Gender norms

Normative practices determine the decisions made by individuals and which path is laid out for them. These are determined by the ideal of citizenship. Autonomy, self-reliance and being able to function fully in the labor market are examples of capabilities that our society requires in order to uphold economic interests. Based on these capabilities, our society determines the privileged norm. In the West, these economic interests were aligned with masculinity, which automatically caused femininity to fall short. This constellation creates a gap in the share of men and women in, among others, the labor market, and a separation between the public and private spheres.

Ideas around ‘femininity’ and ‘masculinity’ are socially and culturally determined and are constantly evolving. Expectations about what it means to be a boy or girl transcend gender differences between the two. Biological differences translate through the gender concept into social inequality. (In)visible roles and norms cause one group to be pushed into a subordinate position compared to another group. Personality traits, behavior, studies, occupations, clothing, toys… are ordered as male or female. In addition, these are assigned a value based on this ordering. In Western cultures, masculinity is still valued differently from femininity. This valuation creeps unconsciously into our language, habits, customs and even regulations. By adding a value judgement to this biological dichotomy, gender creates a pattern of power between the biological sexes.

Gender bias exist in both directions, despite the number of historical examples and evidence suggesting that bias typically exists towards women. If the notion of masculinity is examined and the meaning of "being a man" is scrutinized, language such as "real guys" is latently present. This statement would indicate that there would be only one correct way of masculinity. This is called hegemonic masculinity. This dominant discourse on masculinity also causes men to conform to prejudices that men must be self-reliant, tough, rational, strong, and heterosexual. These gender norms not only have severe consequences for women, but men and their relational, psychological, sexual, and physical well-being can suffer as well.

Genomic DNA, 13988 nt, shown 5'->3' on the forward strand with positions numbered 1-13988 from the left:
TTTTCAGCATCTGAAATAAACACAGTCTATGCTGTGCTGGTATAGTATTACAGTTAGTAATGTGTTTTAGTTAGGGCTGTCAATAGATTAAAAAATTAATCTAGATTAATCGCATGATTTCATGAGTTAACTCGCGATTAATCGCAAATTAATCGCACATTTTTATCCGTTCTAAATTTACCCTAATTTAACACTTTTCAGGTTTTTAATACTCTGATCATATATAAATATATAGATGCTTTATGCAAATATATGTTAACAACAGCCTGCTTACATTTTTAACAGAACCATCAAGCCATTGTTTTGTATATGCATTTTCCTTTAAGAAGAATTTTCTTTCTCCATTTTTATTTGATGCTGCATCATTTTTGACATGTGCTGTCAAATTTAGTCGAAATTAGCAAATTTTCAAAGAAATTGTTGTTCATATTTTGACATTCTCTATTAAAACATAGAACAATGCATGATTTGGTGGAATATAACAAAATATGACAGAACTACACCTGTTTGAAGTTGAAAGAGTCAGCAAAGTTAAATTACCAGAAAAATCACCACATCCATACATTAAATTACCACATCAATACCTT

Talk about your own experiences.

  • What does femininity mean? What does masculinity mean?
  • What social valuation belongs to femininity? To masculinity?
  • Are behaviors and attitudes as a woman aligned with this valuation?
  • What expectation does one feel as a woman regarding interests? Clothing? Toys? 
  • Choice of study? Are these expectations the same for men?
In addition to gender norms, other cultural norms also count for each individual. Gender is part of a broad socio-cultural context, which makes it impossible to see it independently from other criteria that also determine our social position in a society. Ethnicity, socio-economic origin, age, level of education, etc. are aspects of our identity that influence and reinforce each other. These also bring with them social expectations and norms to which our behavior is subject. To analyze these, one must take an intersectional perspective.

Redefining norms and roles for yourself is an important reflection to undertake. Ask yourself what input you want to add to your environment, to society, ...  Define your individual role based on your intrinsic interests and concerns without placing them in the framework of social expectations influenced by gender. Each individual can make the choice to help build a social system that is no longer clothed in a dichotomous way based on the variable gender.


About gender

The concept of gender should be clearly understood as a socio-cultural, transversal, and overarching variable. Gender is a mechanism that cannot be known merely by perceiving the observable.